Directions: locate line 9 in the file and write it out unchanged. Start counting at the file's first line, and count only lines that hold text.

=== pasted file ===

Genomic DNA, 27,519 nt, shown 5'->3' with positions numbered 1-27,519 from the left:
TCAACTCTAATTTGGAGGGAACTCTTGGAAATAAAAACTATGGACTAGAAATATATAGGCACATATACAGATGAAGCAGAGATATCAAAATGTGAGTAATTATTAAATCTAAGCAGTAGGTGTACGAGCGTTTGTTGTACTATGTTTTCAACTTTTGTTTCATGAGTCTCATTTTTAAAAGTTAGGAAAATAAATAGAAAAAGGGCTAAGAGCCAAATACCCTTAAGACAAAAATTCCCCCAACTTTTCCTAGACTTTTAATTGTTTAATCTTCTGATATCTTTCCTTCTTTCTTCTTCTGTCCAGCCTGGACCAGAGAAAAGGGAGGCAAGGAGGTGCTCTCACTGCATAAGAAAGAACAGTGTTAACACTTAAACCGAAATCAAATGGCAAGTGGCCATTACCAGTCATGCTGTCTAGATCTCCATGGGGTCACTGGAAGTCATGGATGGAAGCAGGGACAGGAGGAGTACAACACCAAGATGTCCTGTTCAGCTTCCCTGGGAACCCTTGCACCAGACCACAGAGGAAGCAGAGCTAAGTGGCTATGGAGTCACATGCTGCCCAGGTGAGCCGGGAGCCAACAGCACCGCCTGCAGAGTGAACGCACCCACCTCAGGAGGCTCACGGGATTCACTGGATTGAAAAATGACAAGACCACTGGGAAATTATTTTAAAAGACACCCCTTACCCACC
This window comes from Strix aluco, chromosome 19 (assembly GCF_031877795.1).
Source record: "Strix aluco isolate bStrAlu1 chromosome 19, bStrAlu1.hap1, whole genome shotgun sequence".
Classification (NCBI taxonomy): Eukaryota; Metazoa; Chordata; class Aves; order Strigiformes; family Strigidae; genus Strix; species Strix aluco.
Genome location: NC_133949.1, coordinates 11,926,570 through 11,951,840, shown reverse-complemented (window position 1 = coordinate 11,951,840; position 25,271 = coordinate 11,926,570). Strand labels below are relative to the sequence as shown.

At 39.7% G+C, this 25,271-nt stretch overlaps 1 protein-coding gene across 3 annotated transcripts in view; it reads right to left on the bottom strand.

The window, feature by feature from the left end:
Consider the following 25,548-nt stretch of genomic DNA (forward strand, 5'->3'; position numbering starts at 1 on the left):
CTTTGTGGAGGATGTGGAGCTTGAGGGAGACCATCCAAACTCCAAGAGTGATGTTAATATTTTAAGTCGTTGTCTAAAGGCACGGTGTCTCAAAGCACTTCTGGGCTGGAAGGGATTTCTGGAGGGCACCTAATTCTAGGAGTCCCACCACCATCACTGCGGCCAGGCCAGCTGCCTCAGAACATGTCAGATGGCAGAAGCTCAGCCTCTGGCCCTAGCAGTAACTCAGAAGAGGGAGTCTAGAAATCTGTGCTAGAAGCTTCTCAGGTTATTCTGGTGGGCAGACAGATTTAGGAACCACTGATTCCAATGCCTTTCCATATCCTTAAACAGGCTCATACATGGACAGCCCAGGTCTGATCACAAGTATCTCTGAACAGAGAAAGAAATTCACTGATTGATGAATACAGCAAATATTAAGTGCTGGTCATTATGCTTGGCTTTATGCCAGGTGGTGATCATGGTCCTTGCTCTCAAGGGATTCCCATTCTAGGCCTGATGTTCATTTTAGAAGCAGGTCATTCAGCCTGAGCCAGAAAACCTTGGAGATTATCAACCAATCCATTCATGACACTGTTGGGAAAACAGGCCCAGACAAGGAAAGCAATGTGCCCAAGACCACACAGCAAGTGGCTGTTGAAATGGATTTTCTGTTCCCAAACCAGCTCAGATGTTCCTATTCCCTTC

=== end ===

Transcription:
Consider the following 25,548-nt stretch of genomic DNA (forward strand, 5'->3'; position numbering starts at 1 on the left):